August 29, 2007 |
Did you find it at all strange or perhaps a touch disappointing to find the world of cellular phone makers seemingly sitting around idly as Apple debuted it’s “revolutionary” mobile touch screen device back in late June? It was quite bizarre actually. There they were, about four or five big-name handset manufacturers – not to mention the creators of widely implemented mobile operating systems – none of which had anything close to an alluring answer to Cupertino’s finest new gadgetry.
Well, now one such mobile firm – which just so happens to be the largest in the industry – has, many weeks after the fact, finally decided to cease its own ogling of the most uber-cool multi-touch wonder of the moment and get to putting out something compelling of its own. And that doesn’t just go for hardware. No, it’s doing some things to make the new Nokia experience run full circle. Along with some fresh phone debuts, the company also very recently announced the imminent opening of a “web services portal” the Finnish giant is calling Ovi. (That means “door” in Helsinki, by the bye.)
What will Ovi consist of, you ask? Well, for one, the company’s revived it’s N-Gage division, which will develop in-house solutions as well as establish ties with mobile gaming firms for distribution of titles via the Web, all from one central hub. Mobile phone gaming isn’t the most talked about activity in the entertainment world, but there’s no denying that millions upon millions upon millions of phone users are in fact casual gamers. Nokia clearly wants to tap the true potential of the market, and if it does things right, it could very well dominate, just as it does currently in the hardware space.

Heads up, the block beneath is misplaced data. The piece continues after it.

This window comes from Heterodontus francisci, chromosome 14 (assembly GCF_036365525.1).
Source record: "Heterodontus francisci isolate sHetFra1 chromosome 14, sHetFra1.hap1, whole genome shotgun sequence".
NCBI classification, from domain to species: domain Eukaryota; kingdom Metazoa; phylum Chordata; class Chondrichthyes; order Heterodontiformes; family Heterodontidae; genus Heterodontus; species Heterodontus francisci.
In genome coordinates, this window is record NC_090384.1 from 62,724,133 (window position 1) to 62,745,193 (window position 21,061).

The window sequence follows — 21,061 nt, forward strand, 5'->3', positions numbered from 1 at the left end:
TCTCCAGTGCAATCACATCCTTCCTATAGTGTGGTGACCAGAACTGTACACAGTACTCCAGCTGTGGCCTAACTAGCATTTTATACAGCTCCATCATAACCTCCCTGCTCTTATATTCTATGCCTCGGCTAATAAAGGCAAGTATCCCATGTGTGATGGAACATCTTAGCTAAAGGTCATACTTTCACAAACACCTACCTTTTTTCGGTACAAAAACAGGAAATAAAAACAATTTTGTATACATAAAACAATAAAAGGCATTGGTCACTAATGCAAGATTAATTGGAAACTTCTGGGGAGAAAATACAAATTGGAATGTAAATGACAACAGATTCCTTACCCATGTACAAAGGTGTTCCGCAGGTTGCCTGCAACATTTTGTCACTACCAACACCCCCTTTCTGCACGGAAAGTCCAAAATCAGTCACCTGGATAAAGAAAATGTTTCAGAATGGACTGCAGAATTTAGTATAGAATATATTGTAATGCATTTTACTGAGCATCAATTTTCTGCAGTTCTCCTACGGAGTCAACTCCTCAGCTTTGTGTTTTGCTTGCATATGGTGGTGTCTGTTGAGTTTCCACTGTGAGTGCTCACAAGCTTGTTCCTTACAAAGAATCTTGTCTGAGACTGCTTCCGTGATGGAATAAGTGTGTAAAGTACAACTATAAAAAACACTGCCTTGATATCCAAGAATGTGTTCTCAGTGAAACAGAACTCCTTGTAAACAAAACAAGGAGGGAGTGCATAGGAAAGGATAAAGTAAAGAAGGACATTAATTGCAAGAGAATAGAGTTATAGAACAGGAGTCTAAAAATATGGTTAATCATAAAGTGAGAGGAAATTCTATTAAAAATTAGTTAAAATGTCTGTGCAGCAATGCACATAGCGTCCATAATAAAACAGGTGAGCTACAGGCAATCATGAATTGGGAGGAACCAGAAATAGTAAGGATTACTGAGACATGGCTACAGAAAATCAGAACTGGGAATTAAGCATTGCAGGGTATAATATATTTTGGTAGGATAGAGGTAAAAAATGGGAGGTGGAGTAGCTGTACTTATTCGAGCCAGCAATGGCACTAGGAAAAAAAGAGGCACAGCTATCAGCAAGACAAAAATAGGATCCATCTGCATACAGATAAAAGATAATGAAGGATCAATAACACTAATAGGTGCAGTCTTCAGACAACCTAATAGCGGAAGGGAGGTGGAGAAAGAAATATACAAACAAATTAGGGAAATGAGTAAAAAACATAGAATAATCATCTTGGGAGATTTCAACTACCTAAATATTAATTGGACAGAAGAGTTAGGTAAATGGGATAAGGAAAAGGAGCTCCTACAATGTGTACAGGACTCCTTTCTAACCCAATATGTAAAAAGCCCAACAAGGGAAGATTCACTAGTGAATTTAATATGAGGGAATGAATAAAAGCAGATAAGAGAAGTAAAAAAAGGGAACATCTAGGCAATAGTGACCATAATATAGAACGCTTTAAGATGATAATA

Nokia’s also chosen to make a serious effort in making itself a contender in the mobile music arena. The company clearly sees Apple’s eventual intentions of bridging the iTunes-iPod-iPhone gap in order to make mobile downloads possible directly from the Web’s most popular music shop, and wants to make its own presence known before Cupertino has a chance at carving a majority share. It’ll be tough for Nokia to accomplish, what with Apple’s clear upper hand, but it’s nonetheless possible.
The biggest problem Nokia faces with over-the-air mobile downloads is this:
It’s no secret that the US is currently the largest venue for digital music distribution, but it’s also no secret that American mobile networks have the mobile media sector on lockdown. It’s extremely doubtful that any of the Big Four US carriers out there today would simply allow Nokia to establish base in the states. Therefore, the company has no option other than to debut its music store in Europe only starting in Q4 of 2007. That’s terribly disappointing for Americans like myself yearning for a reasonable number of consumer-friendly choices in the mobile sector, but until the FCC auctions off that prized 700MHz spectrum under what the public hopes to be strong “open”-minded stipulations, which presumably would force a cascade of marketwide change, Nokia will have to play its mobile music card only on the eastern side of the Atlantic.
Overall, it’s good to see Nokia fortify its position as a major player in the feature-rich mobile world. The industry one I personally wish does not get hit with the iPod treatment, in which Apple again becomes the company to set the bar in terms of product quality and public demand. If any mobile-centric entity today is to give Cupertino a run for its money, it’s Nokia.